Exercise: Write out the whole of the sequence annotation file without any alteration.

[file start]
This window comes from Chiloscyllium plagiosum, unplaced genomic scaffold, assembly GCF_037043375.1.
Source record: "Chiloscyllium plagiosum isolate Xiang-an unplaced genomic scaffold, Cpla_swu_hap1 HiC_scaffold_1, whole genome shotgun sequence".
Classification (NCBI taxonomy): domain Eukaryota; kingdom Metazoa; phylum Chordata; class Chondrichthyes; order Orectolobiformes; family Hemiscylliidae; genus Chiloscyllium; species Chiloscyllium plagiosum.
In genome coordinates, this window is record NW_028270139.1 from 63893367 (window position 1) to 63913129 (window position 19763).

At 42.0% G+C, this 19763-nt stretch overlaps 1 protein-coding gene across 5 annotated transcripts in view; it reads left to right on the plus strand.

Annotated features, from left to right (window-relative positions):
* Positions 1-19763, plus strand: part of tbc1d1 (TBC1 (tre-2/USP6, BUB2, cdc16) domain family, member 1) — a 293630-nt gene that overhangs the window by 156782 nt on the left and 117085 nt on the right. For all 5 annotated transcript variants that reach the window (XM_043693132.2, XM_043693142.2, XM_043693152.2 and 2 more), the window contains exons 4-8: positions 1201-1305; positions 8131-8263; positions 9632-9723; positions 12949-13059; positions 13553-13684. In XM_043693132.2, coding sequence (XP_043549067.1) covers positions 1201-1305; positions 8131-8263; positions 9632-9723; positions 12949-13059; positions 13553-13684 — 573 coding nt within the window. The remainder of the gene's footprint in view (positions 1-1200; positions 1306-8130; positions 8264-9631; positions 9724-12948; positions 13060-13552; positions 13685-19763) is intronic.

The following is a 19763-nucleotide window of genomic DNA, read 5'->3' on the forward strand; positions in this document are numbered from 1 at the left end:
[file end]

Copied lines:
This window comes from Chiloscyllium plagiosum, unplaced genomic scaffold, assembly GCF_037043375.1.
Source record: "Chiloscyllium plagiosum isolate Xiang-an unplaced genomic scaffold, Cpla_swu_hap1 HiC_scaffold_1, whole genome shotgun sequence".
Classification (NCBI taxonomy): domain Eukaryota; kingdom Metazoa; phylum Chordata; class Chondrichthyes; order Orectolobiformes; family Hemiscylliidae; genus Chiloscyllium; species Chiloscyllium plagiosum.
In genome coordinates, this window is record NW_028270139.1 from 63893367 (window position 1) to 63913129 (window position 19763).

At 42.0% G+C, this 19763-nt stretch overlaps 1 protein-coding gene across 5 annotated transcripts in view; it reads left to right on the plus strand.

Annotated features, from left to right (window-relative positions):
* Positions 1-19763, plus strand: part of tbc1d1 (TBC1 (tre-2/USP6, BUB2, cdc16) domain family, member 1) — a 293630-nt gene that overhangs the window by 156782 nt on the left and 117085 nt on the right. For all 5 annotated transcript variants that reach the window (XM_043693132.2, XM_043693142.2, XM_043693152.2 and 2 more), the window contains exons 4-8: positions 1201-1305; positions 8131-8263; positions 9632-9723; positions 12949-13059; positions 13553-13684. In XM_043693132.2, coding sequence (XP_043549067.1) covers positions 1201-1305; positions 8131-8263; positions 9632-9723; positions 12949-13059; positions 13553-13684 — 573 coding nt within the window. The remainder of the gene's footprint in view (positions 1-1200; positions 1306-8130; positions 8264-9631; positions 9724-12948; positions 13060-13552; positions 13685-19763) is intronic.

The following is a 19763-nucleotide window of genomic DNA, read 5'->3' on the forward strand; positions in this document are numbered from 1 at the left end: